Wednesday, September 2, 2015

The Classics - Swamp Thing #57 and #58

   As Alan Moore's ground-breaking run on Swamp Thing neared its end, in 1986 he took the title character into an unusual direction - into deep space.

    That allowed him to revisit some underused characters and concepts, including one of my all-time favorites - Adam Strange.

   It was also a step away from the usual horror format and into science fiction (don't worry, there are still some horror elements in there).

   When the Swamp Thing is forced to abandon the Earth, he (it?) hitches a ride to the planet Rann with Adam Strange, who travels to that alien world via the Zeta Beam (sort of like the Star Trek Transporter Beam).

   That's when the real fun begins, because Moore actually creates an alien language for the residents of Rann (I remember painstakingly deciphering the language when I first read these issues) - and a mystery involving visitors from the planet Thanagar, the home of Hawkman.

   The duo of Hawks includes a man and a woman (she was dressed in a rather impractical costume, with only suspenders covering her, uh, assets), and they're obviously up to no good.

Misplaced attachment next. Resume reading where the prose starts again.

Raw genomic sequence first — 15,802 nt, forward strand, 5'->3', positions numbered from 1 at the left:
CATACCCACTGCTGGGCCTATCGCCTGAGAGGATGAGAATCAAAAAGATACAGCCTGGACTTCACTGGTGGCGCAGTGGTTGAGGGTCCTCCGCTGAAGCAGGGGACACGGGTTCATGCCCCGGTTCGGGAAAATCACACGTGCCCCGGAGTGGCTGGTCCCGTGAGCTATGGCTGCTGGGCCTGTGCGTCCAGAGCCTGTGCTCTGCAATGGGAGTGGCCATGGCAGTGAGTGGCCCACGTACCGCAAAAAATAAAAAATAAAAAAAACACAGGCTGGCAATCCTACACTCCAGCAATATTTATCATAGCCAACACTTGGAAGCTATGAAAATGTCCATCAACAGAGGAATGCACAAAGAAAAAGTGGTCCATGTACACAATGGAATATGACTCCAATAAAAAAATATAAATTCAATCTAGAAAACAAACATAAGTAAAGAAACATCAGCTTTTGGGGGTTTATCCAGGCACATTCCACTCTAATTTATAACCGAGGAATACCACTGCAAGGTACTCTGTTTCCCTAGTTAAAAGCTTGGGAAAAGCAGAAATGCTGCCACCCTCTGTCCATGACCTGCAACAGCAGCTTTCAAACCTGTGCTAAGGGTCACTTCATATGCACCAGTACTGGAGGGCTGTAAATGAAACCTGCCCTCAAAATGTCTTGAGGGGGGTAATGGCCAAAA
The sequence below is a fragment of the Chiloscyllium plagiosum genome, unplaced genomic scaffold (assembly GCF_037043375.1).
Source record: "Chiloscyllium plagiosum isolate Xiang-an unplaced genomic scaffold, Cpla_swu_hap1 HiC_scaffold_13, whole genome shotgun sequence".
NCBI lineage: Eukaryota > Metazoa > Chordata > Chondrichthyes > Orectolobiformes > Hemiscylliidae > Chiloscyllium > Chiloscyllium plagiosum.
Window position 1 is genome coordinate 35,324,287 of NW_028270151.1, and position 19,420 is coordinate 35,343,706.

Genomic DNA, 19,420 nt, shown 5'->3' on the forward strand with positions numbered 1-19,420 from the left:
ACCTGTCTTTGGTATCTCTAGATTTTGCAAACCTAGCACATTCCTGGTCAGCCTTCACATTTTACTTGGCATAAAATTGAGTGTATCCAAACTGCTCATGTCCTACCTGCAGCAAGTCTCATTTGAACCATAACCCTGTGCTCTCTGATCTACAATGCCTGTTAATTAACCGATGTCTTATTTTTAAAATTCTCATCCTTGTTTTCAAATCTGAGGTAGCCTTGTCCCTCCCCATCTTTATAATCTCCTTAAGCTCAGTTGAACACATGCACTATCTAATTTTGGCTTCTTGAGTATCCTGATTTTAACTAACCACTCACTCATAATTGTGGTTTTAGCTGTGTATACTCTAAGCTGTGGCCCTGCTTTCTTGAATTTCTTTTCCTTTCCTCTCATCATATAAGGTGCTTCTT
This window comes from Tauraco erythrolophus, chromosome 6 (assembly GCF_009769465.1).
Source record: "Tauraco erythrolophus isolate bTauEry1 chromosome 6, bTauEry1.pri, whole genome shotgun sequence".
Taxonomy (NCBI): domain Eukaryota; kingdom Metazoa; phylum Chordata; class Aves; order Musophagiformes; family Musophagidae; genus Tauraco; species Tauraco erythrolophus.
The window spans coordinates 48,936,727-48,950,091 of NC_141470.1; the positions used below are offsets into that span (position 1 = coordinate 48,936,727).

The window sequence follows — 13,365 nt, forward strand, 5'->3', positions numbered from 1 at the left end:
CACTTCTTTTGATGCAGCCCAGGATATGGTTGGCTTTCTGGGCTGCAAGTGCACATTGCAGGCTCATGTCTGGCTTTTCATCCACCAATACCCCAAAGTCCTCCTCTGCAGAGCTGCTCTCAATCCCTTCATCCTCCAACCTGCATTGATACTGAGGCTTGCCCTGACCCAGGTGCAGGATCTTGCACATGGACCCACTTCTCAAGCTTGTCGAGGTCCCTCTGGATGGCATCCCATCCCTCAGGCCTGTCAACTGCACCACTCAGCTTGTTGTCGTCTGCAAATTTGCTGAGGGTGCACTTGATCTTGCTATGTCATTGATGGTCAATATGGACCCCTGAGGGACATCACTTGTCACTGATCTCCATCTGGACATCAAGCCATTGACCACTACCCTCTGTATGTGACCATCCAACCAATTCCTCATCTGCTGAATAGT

What was also shocking - and the only real change from the original version of Strange - was the attitude of the Rann people toward the Earthman. He still plays the part of hero (every time he visits Rann he must face and defeat a different menace) - although he doesn't realize that the altered Swamp Thing isn't an attacking menace, so they fight in the best Marvel manner.

   But it's also one of the few Adam Strange stories that focused on his intelligence and battle smarts, as he finds himself fighting two foes - the Hawks - who are much more skilled at aerial combat - and he must solve the mystery behind their true motives.

   It's just a terrific story, and one of the last to feature "my" Adam Strange - the smart, clever hero who has no powers, so he must use his wits to defeat each opponent.

   Moore's run on this series is legendary for good reason - it sets a remarkable standard for storytelling and reinvention that has rarely been equalled.

   Highly recommended!

Grade: A


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